I AM a writer because I write, not because I share–or do not share–what I write for a fee. I am a writer because I use my imagination to construct images, characters, scenes, chapters, plots and because I transfer my thoughts onto paper, C or zip drives. I’m a good writer because I go back, study what I’ve put together, then perfect what I’ve already done. If nothing else, the work and thought behind the process makes me a writer.

  • Lori

    I don’t consider myself a writing, but I have always had a wish to become one. I have tried my hand at writing a newsletter for women and had some of the gals who read it say they liked my style, but my schedule is quite busy and often times when I do have a few moments to myself I am pretty tired and am not interested in sitting at the computer clicking a story or article out on the keyboard. I do not have time to write the newsletter anymore and miss that. I have wanted to write articles or even try writing a book. I wish we had a group in town who was interested in writing – but I know of no one interested and again with my schedule I am not sure I would have much time to devote to it even if I found a group or attempted to start one. I have tried writing on, but time again is a factor. I also am critical of what I write and so I end up crossing thru most of what I have put on paper and don’t get far. I have tried to do some journal writing, I enjoy that. I have created or kept prompts I have ran across and work from those and find they do allow me to broaden more of what I write about or my thoughts on different topics and I guess I personally feel it is a form of writing, but no one has ever read what I have written, but there are things I have written I would not mind sharing with others. I may not be a “writer” in the proper definition of the word, but I do believe I am a writer in process and that anything I can do to put pen to paper or fingers to keyboard is hopefully a step closer to maybe someday making my wish become reality. My biggest wish is to have free time to be able to put pen to paper or fingers to keyboard. I hear of people who are raising a family, volunteer, and still have time to write articles or books and I admire those people and wish I had all that energy! Anyway that’s my two cents on that. Thanks for allowing me a voice and another opportunity to “write and share” my thoughts!!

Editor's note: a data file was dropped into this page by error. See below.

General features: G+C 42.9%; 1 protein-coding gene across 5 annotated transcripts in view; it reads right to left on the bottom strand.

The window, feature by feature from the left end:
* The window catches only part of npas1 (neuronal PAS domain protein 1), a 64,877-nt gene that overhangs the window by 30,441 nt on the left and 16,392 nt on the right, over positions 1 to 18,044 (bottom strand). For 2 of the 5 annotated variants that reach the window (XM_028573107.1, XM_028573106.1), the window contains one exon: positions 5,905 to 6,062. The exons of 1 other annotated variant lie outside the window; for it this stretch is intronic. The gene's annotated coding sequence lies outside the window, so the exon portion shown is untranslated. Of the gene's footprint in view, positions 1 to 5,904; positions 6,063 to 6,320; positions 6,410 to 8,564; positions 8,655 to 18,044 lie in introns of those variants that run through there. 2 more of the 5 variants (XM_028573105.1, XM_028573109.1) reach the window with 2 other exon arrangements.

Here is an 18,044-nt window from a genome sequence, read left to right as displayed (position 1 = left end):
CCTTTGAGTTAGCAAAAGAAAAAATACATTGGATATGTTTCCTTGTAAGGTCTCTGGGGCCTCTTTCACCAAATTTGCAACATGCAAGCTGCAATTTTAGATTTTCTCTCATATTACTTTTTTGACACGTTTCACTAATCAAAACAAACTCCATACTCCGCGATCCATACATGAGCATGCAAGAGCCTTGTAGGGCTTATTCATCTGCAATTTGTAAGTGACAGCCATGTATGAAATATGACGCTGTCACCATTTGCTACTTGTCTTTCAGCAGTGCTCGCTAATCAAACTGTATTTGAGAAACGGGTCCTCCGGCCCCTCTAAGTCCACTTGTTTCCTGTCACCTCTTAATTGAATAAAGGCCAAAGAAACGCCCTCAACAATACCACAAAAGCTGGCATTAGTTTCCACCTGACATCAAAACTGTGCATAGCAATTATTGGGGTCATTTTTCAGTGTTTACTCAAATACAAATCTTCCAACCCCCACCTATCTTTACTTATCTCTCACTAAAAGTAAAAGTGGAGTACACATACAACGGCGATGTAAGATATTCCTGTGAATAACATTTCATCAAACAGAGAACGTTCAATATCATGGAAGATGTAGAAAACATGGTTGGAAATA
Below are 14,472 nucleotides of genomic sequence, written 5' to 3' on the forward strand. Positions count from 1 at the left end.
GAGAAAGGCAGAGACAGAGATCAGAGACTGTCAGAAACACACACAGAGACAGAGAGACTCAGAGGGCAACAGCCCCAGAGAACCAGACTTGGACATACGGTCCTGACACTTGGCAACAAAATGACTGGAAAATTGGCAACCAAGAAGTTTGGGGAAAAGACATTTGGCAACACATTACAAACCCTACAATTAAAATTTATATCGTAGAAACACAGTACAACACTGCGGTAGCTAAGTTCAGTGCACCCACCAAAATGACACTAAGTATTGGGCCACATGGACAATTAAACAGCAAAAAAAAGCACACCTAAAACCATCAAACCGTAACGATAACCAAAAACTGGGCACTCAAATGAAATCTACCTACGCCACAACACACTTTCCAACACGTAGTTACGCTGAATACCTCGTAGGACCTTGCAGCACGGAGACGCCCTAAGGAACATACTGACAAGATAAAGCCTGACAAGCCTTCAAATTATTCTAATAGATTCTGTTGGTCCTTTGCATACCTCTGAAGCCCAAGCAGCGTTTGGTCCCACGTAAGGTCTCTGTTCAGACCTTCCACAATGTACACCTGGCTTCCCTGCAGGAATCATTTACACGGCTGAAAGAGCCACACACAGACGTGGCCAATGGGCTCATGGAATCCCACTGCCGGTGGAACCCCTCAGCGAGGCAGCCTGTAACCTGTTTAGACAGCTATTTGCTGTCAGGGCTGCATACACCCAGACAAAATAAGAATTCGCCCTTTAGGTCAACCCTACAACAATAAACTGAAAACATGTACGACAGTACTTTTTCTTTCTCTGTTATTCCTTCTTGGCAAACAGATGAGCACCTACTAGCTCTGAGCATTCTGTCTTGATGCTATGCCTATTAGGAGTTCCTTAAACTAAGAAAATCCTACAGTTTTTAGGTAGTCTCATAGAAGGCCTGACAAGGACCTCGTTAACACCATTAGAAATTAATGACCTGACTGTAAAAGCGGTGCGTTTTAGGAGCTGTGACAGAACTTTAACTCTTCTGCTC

• Ian

    It’s not necessarily a definition of writing as such, but I try to approach writing with something 19th century author, Nathaniel Hawthorne, once said: “Words – so innocent and powerless as they are, as standing in a dictionary, how potent for good and evil they become in the hands of one who knows how to combine them”.
    With every word I write I wish to become a better writer, to become a craftsman handling words as a painter would would his paints, to produce a work of art, a thing of beauty, for others to delight in.

  • Michaelangelo said, “Lord, grant that I may always desire more than I can accomplish.” He proved that great desire can bring about accomplishment. However, desiring to be, thinking or talking about it does not make a writer, artist, or world class swimmer. I like to think that “I write/paint; therefore I am. It’s the doing that makes it so.